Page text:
|Wine tasting – deffo not a mistake near Adelaide|
Mistake #2: taking all the baggage
Back then I enjoyed delusions of living a somewhat steady life in one place, then moving my life to another location. Please try not to bury your head in shame as I tell this, but I was seriously concerned whether I should ship stuff from home in order to survive – and I’m talking about lamps, curtains, rugs, that kind of stuff. You get the drill. I guess when you’ve only got a vague idea of what a backpacker is, it feels somewhat scary to think that you will have to get by for a year with only what you have in one little bag.
Well, one humongous bag. Or a few.
I bought a 55-litre backpack for my trip and made sure it was one of those that opened at the sides, so virtually I had about 70 litres on me. Plus my daypack. And the big Aldi canvas bag full of food I carried around because as a poor little backpacker all alone in the world I couldn’t even afford to leave crumbs behind. Oh, and did I already mention I had a 17” laptop with me? I had a 17” laptop with me. In a separate bag.
Of course one of my mistakes was to take a backpack that wasn’t suited for my petite-ish frame – another one was to stuff it like that chicken Tracey and I ate for Christmas that year. So of course it was hard to carry. Good thing is I never needed to go too long with it on my back, but it still didn’t stop concerned strangers from stopping me on the street to ask if I needed help carrying anything. (True story.) Nowadays I travel with carry-on only, which brings on its whole new stadium-sized problems (what do you mean I can’t fit in five pairs of shoes? They’re essential!) but which I’m head over heels for since it sits in my back perfectly and is a natural “whoaaaah, do you really need that?” reminder. It’s never a good sign if you’re surprised at what you find in your backpack. As in, you’ve packed so much that you didn’t remember what you had with you.
|questioning some life choices in front of the cowcalypse in Charters Towers|
Mistake #3: plans set on stone
I applied for a job at a farm up in Queensland two weeks into my trip. I was tanning (more like shivering, what the hell Australian September) on Bondi when I got a call from them asking when I could fly in and start. I thought about it for a second, and then, as a little rational voice in my head was sobbing and screaming, declined. My reasoning was that I had made some friends in the city and was reluctant to leave before my birthday which would be in a few weeks, and secondly, I had already bought tickets for a Coldplay show in Melbourne and I thought that if I went north, I couldn’t get back to the south coast on time. Besides, I had got a call from another potential employer just half an hour before, and because the line had been atrocious, I had asked him to call me again and he said he would, so I figured I already had a job in Sydney – so why leave? Obviously the guy never got back to me and by turning down a dream job (they had horses! the voice shouts and starts wailing again) probably cursed myself with bad job-finding karma for the rest of the trip.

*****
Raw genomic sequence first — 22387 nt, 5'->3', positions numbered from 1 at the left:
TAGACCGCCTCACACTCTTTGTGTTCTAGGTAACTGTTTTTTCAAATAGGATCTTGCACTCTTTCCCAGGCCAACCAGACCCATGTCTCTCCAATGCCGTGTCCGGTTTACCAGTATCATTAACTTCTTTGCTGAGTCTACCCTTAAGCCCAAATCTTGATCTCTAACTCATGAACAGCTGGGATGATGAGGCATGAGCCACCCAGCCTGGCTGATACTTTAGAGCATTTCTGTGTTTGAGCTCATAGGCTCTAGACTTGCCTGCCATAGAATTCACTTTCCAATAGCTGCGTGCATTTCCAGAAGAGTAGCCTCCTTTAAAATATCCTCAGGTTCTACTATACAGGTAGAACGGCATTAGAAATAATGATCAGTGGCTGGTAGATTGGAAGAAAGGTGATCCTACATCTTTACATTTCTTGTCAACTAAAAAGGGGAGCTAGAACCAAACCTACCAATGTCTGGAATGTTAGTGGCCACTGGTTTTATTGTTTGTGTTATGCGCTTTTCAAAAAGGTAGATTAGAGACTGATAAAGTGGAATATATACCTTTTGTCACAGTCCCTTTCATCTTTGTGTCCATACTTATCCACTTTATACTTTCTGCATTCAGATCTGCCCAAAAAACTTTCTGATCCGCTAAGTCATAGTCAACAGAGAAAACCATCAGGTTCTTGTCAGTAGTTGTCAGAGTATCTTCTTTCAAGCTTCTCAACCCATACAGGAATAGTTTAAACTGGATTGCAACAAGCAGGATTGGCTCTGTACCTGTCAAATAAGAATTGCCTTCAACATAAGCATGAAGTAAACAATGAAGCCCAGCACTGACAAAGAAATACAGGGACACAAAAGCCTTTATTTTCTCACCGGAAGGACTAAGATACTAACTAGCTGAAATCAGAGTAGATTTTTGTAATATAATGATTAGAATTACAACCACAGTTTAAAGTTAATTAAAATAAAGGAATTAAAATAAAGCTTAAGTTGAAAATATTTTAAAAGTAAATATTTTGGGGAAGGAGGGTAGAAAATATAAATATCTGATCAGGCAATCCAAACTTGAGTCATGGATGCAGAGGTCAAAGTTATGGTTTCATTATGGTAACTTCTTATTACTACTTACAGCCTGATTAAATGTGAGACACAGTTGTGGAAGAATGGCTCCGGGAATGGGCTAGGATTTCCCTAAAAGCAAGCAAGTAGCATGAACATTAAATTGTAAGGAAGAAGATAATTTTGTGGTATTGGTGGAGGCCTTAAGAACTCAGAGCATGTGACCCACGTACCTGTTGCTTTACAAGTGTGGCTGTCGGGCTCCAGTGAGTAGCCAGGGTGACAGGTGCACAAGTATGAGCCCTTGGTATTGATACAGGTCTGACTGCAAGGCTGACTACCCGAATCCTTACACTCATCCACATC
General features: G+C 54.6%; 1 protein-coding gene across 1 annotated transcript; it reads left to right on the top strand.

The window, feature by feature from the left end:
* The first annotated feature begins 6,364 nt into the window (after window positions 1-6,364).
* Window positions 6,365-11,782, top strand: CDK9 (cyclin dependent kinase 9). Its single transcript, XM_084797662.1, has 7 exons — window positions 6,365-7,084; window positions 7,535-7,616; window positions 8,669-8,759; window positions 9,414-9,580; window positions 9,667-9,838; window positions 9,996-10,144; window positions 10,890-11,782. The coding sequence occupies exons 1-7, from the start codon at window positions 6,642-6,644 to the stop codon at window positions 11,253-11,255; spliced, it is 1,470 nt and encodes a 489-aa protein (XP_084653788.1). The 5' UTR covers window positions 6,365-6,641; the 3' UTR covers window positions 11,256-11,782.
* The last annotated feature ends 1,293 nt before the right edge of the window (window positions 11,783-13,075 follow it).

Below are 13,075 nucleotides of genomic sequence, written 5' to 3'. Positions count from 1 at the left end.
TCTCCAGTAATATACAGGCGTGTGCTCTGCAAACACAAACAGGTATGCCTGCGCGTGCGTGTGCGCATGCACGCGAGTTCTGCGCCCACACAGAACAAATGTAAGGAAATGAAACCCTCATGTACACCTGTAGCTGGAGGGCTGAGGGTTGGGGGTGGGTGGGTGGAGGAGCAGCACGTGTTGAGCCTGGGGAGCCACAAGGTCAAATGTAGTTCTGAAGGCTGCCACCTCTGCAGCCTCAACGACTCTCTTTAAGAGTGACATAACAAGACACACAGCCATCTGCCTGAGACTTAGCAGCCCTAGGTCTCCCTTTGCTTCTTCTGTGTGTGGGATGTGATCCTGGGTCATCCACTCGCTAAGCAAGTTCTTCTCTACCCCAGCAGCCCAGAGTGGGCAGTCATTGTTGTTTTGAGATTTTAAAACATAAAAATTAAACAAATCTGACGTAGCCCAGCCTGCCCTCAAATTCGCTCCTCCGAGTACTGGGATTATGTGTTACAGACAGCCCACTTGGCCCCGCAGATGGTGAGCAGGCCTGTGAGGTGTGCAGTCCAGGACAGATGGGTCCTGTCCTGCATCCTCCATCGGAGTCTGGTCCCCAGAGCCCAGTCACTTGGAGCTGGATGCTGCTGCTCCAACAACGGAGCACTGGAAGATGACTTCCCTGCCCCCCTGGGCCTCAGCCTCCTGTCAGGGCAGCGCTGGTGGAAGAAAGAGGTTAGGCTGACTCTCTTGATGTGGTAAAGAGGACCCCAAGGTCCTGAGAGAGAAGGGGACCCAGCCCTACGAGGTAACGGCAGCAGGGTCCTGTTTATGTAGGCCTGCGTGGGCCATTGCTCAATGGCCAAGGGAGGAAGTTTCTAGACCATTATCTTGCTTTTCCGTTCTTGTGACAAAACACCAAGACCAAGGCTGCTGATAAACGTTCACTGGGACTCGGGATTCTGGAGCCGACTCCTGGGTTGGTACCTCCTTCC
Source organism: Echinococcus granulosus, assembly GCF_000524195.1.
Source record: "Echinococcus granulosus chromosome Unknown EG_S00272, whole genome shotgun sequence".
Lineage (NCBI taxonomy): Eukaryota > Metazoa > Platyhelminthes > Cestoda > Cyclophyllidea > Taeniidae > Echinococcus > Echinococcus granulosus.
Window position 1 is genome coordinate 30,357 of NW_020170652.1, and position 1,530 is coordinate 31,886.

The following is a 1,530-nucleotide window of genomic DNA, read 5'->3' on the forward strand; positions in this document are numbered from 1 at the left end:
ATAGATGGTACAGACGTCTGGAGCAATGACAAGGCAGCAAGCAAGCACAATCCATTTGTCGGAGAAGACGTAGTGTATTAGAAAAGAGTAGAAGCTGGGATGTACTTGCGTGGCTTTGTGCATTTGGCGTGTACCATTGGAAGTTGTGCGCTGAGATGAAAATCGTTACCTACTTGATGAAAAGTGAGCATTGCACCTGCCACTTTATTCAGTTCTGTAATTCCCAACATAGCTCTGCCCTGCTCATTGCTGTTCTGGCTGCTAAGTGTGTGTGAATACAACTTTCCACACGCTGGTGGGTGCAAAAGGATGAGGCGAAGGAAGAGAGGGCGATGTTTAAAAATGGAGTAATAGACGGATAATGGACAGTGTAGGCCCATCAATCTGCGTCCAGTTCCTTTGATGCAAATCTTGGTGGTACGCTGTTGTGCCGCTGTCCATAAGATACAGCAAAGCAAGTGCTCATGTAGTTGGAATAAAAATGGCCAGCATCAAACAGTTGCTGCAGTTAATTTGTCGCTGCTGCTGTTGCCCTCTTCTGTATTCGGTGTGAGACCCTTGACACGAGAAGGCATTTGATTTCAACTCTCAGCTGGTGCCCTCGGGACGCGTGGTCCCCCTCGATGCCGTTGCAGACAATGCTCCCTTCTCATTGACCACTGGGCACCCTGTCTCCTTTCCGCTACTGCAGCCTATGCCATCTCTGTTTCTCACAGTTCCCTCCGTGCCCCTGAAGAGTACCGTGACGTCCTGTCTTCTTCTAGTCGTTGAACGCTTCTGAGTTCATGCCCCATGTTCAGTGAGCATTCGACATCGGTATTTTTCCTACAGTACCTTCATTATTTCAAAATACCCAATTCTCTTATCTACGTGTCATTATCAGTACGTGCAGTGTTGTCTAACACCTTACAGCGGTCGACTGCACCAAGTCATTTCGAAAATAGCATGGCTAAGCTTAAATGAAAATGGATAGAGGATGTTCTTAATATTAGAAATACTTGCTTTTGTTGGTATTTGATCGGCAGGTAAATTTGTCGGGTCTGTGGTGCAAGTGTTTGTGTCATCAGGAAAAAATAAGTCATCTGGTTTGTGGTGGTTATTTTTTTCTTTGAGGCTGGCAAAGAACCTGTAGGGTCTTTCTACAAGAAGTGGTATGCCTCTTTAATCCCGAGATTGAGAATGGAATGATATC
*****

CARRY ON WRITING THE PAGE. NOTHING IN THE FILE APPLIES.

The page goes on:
Luckily my plans weren’t scribbled in a schedule so tight it didn’t leave any space for capricious changes of mind. In a lot of cities I overstayed my welcome because I enjoyed it there. However, what I was firmly set on was my travel route, and I would not budge. I did see most of the places I wanted, and I am pretty proud of all the ground I covered in relatively short time, but then again I was not flexible enough to follow a new travel friend to another destination, or work at an interesting job for longer, or go see other fantastic places my fellow travellers had suggested I should see. After New Year’s I realised I had to hurry if I wanted to see everything I had planned, so I scurried through Darwin and Perth in two days, skipped the national parks in the north and only knew the popular East Coast by the wave I gave to them as we sped past them on the highway. At the time I was so afraid of missing out on something that I actually did.